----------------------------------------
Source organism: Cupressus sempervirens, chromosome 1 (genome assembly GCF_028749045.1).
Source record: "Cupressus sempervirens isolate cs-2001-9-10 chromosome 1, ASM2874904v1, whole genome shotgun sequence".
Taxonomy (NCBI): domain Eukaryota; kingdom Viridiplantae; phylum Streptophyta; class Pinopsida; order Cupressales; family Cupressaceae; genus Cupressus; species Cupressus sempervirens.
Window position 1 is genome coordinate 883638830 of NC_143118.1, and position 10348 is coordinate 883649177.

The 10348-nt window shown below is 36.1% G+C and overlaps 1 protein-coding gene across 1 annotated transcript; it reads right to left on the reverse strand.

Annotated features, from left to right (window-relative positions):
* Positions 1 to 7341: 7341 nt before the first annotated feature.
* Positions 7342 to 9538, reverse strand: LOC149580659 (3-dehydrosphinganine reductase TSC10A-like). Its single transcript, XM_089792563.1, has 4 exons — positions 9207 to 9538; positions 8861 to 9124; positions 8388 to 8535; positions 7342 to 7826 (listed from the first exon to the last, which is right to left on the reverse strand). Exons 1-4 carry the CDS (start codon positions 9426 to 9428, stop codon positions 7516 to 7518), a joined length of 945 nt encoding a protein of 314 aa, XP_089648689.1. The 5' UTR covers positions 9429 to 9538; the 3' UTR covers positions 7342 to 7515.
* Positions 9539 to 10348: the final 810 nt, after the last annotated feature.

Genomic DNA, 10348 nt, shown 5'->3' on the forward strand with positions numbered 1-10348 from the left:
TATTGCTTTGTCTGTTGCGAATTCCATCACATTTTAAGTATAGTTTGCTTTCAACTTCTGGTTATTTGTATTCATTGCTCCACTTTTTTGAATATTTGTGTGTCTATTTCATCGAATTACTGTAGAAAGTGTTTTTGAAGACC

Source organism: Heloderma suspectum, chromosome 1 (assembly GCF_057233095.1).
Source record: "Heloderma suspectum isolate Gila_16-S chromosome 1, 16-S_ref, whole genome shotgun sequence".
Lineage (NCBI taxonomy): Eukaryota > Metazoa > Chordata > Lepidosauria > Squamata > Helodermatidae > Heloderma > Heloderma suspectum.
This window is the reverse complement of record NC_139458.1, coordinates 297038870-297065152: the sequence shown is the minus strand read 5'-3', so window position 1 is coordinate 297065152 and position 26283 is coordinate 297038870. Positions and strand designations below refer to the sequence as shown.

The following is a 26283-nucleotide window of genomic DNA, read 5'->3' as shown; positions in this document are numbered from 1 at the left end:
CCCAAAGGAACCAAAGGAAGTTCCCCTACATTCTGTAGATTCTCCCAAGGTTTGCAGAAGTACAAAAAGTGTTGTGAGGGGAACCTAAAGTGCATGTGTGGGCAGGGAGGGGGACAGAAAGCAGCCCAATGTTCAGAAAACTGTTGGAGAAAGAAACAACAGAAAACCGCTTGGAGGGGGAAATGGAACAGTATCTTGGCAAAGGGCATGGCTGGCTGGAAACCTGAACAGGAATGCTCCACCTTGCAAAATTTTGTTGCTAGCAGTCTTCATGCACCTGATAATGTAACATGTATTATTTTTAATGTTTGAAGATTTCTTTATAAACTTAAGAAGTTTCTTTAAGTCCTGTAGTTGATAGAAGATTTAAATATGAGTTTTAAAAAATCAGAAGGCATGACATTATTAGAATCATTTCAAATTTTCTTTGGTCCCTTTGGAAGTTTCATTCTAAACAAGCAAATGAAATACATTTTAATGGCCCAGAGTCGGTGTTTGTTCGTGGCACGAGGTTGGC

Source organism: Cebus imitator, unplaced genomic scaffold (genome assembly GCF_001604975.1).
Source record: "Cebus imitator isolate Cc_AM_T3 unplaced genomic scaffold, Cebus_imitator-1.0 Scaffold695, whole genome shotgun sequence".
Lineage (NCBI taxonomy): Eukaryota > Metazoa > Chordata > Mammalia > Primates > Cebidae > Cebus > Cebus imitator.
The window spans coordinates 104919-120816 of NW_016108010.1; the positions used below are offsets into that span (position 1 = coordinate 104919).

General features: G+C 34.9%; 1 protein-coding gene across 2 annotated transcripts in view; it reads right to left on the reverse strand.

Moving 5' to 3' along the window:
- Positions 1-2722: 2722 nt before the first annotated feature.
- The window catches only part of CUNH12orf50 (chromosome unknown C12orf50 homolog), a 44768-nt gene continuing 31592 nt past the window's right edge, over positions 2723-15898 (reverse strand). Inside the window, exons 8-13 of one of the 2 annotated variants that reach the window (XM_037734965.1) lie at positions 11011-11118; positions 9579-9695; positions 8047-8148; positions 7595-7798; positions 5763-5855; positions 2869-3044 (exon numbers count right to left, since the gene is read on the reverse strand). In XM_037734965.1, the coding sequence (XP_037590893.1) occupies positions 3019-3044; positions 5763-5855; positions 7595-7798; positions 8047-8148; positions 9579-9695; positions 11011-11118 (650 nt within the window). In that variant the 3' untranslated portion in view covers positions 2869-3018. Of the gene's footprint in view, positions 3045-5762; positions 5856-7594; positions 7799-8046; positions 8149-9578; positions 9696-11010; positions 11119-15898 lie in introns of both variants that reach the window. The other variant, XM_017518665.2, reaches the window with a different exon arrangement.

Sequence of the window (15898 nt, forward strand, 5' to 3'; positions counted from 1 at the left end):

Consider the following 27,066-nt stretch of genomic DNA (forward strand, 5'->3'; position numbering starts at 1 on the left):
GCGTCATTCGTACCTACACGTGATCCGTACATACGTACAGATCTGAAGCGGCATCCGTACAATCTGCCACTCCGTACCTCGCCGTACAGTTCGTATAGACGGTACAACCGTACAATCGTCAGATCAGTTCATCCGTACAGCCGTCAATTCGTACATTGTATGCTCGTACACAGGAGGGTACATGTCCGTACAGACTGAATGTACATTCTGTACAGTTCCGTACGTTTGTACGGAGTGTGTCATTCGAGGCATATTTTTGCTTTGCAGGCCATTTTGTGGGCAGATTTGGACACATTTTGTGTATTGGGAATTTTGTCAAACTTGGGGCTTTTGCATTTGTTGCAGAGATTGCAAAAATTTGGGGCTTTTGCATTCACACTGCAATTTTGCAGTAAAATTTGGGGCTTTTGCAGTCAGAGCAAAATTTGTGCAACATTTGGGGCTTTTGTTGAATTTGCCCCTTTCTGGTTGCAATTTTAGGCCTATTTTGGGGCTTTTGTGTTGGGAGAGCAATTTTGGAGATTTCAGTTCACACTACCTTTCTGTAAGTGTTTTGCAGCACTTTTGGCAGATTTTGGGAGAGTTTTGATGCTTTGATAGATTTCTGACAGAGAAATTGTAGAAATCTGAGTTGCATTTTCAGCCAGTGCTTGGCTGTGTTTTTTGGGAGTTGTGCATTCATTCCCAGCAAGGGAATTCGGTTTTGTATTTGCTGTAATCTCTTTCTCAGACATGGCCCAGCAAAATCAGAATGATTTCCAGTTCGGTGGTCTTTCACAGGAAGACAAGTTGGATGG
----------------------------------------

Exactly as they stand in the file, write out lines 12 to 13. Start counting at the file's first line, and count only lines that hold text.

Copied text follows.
Source organism: Heloderma suspectum, chromosome 1 (assembly GCF_057233095.1).
Source record: "Heloderma suspectum isolate Gila_16-S chromosome 1, 16-S_ref, whole genome shotgun sequence".